Vitamin D holds a special place among most nutrients because it is both a vitamin found in many foods and supplements, as well as a hormone that your body makes in response to the sun. Its story has also evolved considerably over the years from being a supporting actor in helping build strong bones, to playing a starring role in the prevention of several chronic health conditions associated with associated metabolic, heart, mental, immune and prenatal health. The prevailing issue among most people is that the don’t know if they are getting a protective among of vitamin D in their diet.

 

Vitamin D Sources

The good news is our bodies are very efficient when it comes to producing Vitamin D3. For example, it can produce ~200 international units (IU) of Vitamin D3 after brief UVB sunlight exposure of the arms and face (~5 minutes, without sunscreen).

But the precise amount of Vitamin D3 produced will vary depending on factors such as skin pigmentation, geographical location, season, and the time of day. For example, an individual will produce 400 IU of vitamin D3 in Boston, MA, within eight minutes of sunshine whereas the same individual may only need six minutes if they are in Miami, FL.

Vitamin D can also come from the diet, but there are very few foods in nature that contain Vitamin D. The best sources include fatty fish such as tuna, salmon and mackerel, with smaller amounts found in cheese, egg yolks, mushrooms, and fortified foods like milk and cereal.

Supplemental vitamin D comes in two forms: D2 (vegan) or D3 (animal-based). And they both come in doses up to 5,000 IU per capsule. Pharmaceutical vitamin D is in the D2 form and comes in a 50,000 IU dose to be taken once per week under doctor supervision. At OmegaQuant, we recommend 1,000-2,000 IU/day of supplemental D3 to get to a blood level of 30 ng/mL.

 

Vitamin D Benefits

As far as health benefits, Vitamin D is probably best known for being important for bone health, but there are other aspects of health where it plays a role. In fact, it has also been associated with improved metabolic, heart, mental, immune and prenatal health. But what level should you shoot for and why?

According to the US National Institutes of Health (NIH), vitamin D’s main function is to help the body absorb calcium (one of bone’s main building blocks) from food and supplements. People who get too little vitamin D may develop soft, thin, and brittle bones, which can lead to a condition known as rickets in children and osteomalacia in adults, although these have nearly been eradicated in North America due to food fortification and vitamin D supplementation.

NIH points out that vitamin D is also important to the body in many other ways as well. Muscles need it to move, for example, and nerves need it to carry messages between the brain and every body part. Meanwhile, the immune system needs vitamin D to fight off invading bacteria and viruses.

 

Are You Getting Enough Vitamin D?

Today, many experts are concerned not necessarily about deficiency (typically below 20 ng/mL), but more so about insufficiency (typically below 30 ng/mL), which can put someone at higher risk of several of today’s most serious chronic diseases. Experts believe that maintaining blood levels that are “sufficient” (typically between 30-100 ng/mL) is the range that offers the most health protection.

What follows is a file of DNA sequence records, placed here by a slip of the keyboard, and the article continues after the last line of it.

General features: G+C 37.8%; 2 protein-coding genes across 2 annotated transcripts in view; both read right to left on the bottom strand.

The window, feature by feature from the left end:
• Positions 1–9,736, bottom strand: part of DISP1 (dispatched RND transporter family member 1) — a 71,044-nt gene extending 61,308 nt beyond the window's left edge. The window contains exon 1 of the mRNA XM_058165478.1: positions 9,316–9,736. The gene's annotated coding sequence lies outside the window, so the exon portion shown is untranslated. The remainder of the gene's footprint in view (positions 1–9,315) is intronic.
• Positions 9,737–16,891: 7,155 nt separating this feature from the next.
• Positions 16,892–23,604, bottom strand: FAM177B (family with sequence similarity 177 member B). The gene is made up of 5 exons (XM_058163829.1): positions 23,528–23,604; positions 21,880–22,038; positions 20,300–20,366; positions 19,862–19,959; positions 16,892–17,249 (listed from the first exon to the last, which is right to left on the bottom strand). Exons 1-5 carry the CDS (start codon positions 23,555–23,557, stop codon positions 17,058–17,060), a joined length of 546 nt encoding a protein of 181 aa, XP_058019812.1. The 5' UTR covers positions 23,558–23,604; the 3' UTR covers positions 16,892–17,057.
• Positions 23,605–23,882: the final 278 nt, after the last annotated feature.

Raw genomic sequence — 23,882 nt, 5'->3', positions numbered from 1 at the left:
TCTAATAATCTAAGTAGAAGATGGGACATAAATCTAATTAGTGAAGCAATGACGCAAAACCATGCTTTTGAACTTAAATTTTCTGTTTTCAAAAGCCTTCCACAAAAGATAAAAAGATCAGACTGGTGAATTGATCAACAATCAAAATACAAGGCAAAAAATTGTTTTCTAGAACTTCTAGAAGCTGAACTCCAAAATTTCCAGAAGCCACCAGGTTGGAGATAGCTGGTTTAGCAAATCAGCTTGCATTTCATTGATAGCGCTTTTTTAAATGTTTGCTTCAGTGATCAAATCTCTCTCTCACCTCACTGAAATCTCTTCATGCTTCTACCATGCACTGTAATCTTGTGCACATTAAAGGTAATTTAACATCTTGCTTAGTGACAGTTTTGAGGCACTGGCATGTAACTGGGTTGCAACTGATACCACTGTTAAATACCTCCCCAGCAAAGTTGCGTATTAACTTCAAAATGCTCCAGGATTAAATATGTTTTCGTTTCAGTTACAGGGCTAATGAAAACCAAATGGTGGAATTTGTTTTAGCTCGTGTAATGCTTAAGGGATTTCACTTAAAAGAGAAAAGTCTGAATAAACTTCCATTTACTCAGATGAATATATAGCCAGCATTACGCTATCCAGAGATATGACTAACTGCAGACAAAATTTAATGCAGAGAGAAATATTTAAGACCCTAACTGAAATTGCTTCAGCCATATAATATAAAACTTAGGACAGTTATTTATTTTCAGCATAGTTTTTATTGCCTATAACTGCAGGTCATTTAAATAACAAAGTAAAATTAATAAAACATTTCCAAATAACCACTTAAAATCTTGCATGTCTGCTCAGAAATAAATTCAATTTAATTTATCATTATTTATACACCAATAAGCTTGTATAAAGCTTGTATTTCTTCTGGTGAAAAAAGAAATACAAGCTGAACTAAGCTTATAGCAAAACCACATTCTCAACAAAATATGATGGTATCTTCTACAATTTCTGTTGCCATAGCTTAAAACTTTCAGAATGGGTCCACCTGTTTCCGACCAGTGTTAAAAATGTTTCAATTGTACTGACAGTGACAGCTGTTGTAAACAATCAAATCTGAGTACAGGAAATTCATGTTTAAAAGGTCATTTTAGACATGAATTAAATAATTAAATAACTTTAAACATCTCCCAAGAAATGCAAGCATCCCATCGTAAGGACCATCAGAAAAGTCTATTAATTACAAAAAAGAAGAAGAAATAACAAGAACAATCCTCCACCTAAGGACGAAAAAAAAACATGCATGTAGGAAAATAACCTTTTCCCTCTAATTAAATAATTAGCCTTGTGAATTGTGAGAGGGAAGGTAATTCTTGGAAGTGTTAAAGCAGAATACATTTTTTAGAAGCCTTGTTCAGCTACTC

Here are what some of the leading health authorities say about how to categorize vitamin D levels:

  • The Institute of Medicine (IOM) reports that people are at risk of vitamin D deficiency at 25-OHD levels below 30 nmol/L (12 ng/mL), and that some people — but not everyone — may be at risk of vitamin D deficiency at levels from 30 nmol/L up to 50 nmol/L (12-20 ng/mL).
  • The Vitamin D Council considers an optimal vitamin D level to be between 40 ng/mL and 70 ng/mL.

At OmegaQuant, we have set the optimal serum level of total vitamin D at 30 ng/mL and the upper level at 100 ng/mL.

The evidence for the 30 ng/mL cut off is demonstrated by Garland et al. 2014 where the hazard rate for mortality plateaus around 30 ng/mL, by Michaelsson et al. 2010 where the lowest risk for death from all-causes, cancer and cardiovascular disease is at 30 ng/mL, by Ginde et al. 2009 where those with levels >30 ng/mL have the lowest risk of upper respiratory tract infections, and by Miliku et al. 2016 where pregnant women with levels >30 ng/mL were at the lowest risk of preterm birth, as well as babies born with low birth weight and small for gestational age.

From OmegaQuant’s perspective, Vitamin D levels should be considered more from a “whole health” perspective than specific to bone health, thus the higher target of 30 ng/mL.

A low Vitamin D level can be improved with the use of over-the-counter vitamin D supplements. Most pharmacies carry vitamin D in doses of 400 IU to 2,000 IU per supplement, but some formulations are as high as 10,000 IU per supplement.

There are virtually no side effects with vitamin D when taken in appropriate doses. In fact, the National Academy of Medicine recommends an upper limit of 4,000 IU of vitamin D per day. Vitamin D toxicity can occur and results in calcium levels becoming too high, but this is extremely rare.

If you live in a variable climate or if you were not in the desirable range, we recommend testing your vitamin D level every six months. However, if your vitamin D level is in the desirable range, we would recommend testing once a year.

 

Vitamin D Testing

Typical vitamin D testing requires a blood draw, which is sent to a lab for analysis. However, new advances in technology have paved the way for a simpler approach. Now, doctors and patients can access an easy-to-use dried blood spot test that requires a quick finger stick and a few drops of blood. From those blood spots, accurate analysis of one’s blood level can be easily and safely analyzed.

 

Intake Considerations